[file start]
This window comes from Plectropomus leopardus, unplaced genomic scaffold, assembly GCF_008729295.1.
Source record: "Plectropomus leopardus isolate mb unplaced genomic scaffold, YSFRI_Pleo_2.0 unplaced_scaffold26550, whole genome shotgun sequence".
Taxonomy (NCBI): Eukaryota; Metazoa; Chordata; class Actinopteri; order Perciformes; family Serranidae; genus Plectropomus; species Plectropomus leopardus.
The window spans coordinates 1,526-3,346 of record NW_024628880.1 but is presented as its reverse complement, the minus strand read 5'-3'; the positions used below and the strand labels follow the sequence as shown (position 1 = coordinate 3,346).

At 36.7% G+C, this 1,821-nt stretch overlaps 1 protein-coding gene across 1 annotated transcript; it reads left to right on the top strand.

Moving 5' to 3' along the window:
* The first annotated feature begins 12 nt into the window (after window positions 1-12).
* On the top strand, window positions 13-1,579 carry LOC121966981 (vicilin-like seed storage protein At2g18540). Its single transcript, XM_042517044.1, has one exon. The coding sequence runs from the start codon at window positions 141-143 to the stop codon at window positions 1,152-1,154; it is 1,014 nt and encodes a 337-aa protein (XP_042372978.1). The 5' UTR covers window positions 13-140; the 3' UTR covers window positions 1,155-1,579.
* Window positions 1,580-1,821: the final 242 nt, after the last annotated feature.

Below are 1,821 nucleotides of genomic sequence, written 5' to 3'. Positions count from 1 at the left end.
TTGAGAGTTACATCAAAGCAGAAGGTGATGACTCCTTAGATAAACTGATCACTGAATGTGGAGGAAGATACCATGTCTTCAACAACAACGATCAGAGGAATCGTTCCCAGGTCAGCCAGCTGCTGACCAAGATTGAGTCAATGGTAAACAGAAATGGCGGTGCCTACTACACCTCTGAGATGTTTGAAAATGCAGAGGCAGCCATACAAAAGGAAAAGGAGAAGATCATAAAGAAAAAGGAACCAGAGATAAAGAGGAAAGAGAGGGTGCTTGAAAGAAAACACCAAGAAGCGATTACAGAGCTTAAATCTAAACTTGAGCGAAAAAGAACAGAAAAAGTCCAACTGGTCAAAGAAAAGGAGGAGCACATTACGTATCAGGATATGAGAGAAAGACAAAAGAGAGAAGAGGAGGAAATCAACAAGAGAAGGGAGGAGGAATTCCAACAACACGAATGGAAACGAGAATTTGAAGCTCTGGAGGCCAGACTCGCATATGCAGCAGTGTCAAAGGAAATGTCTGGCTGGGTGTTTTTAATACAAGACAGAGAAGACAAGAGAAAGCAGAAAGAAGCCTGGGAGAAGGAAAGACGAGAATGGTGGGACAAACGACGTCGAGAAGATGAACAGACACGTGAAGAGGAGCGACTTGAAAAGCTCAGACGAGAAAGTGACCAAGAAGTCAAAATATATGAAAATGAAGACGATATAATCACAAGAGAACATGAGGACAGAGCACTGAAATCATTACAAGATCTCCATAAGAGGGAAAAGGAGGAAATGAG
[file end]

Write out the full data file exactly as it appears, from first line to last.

This window comes from Plectropomus leopardus, unplaced genomic scaffold, assembly GCF_008729295.1.
Source record: "Plectropomus leopardus isolate mb unplaced genomic scaffold, YSFRI_Pleo_2.0 unplaced_scaffold26550, whole genome shotgun sequence".
Taxonomy (NCBI): Eukaryota; Metazoa; Chordata; class Actinopteri; order Perciformes; family Serranidae; genus Plectropomus; species Plectropomus leopardus.
The window spans coordinates 1,526-3,346 of record NW_024628880.1 but is presented as its reverse complement, the minus strand read 5'-3'; the positions used below and the strand labels follow the sequence as shown (position 1 = coordinate 3,346).

At 36.7% G+C, this 1,821-nt stretch overlaps 1 protein-coding gene across 1 annotated transcript; it reads left to right on the top strand.

Moving 5' to 3' along the window:
* The first annotated feature begins 12 nt into the window (after window positions 1-12).
* On the top strand, window positions 13-1,579 carry LOC121966981 (vicilin-like seed storage protein At2g18540). Its single transcript, XM_042517044.1, has one exon. The coding sequence runs from the start codon at window positions 141-143 to the stop codon at window positions 1,152-1,154; it is 1,014 nt and encodes a 337-aa protein (XP_042372978.1). The 5' UTR covers window positions 13-140; the 3' UTR covers window positions 1,155-1,579.
* Window positions 1,580-1,821: the final 242 nt, after the last annotated feature.

Below are 1,821 nucleotides of genomic sequence, written 5' to 3'. Positions count from 1 at the left end.
TTGAGAGTTACATCAAAGCAGAAGGTGATGACTCCTTAGATAAACTGATCACTGAATGTGGAGGAAGATACCATGTCTTCAACAACAACGATCAGAGGAATCGTTCCCAGGTCAGCCAGCTGCTGACCAAGATTGAGTCAATGGTAAACAGAAATGGCGGTGCCTACTACACCTCTGAGATGTTTGAAAATGCAGAGGCAGCCATACAAAAGGAAAAGGAGAAGATCATAAAGAAAAAGGAACCAGAGATAAAGAGGAAAGAGAGGGTGCTTGAAAGAAAACACCAAGAAGCGATTACAGAGCTTAAATCTAAACTTGAGCGAAAAAGAACAGAAAAAGTCCAACTGGTCAAAGAAAAGGAGGAGCACATTACGTATCAGGATATGAGAGAAAGACAAAAGAGAGAAGAGGAGGAAATCAACAAGAGAAGGGAGGAGGAATTCCAACAACACGAATGGAAACGAGAATTTGAAGCTCTGGAGGCCAGACTCGCATATGCAGCAGTGTCAAAGGAAATGTCTGGCTGGGTGTTTTTAATACAAGACAGAGAAGACAAGAGAAAGCAGAAAGAAGCCTGGGAGAAGGAAAGACGAGAATGGTGGGACAAACGACGTCGAGAAGATGAACAGACACGTGAAGAGGAGCGACTTGAAAAGCTCAGACGAGAAAGTGACCAAGAAGTCAAAATATATGAAAATGAAGACGATATAATCACAAGAGAACATGAGGACAGAGCACTGAAATCATTACAAGATCTCCATAAGAGGGAAAAGGAGGAAATGAG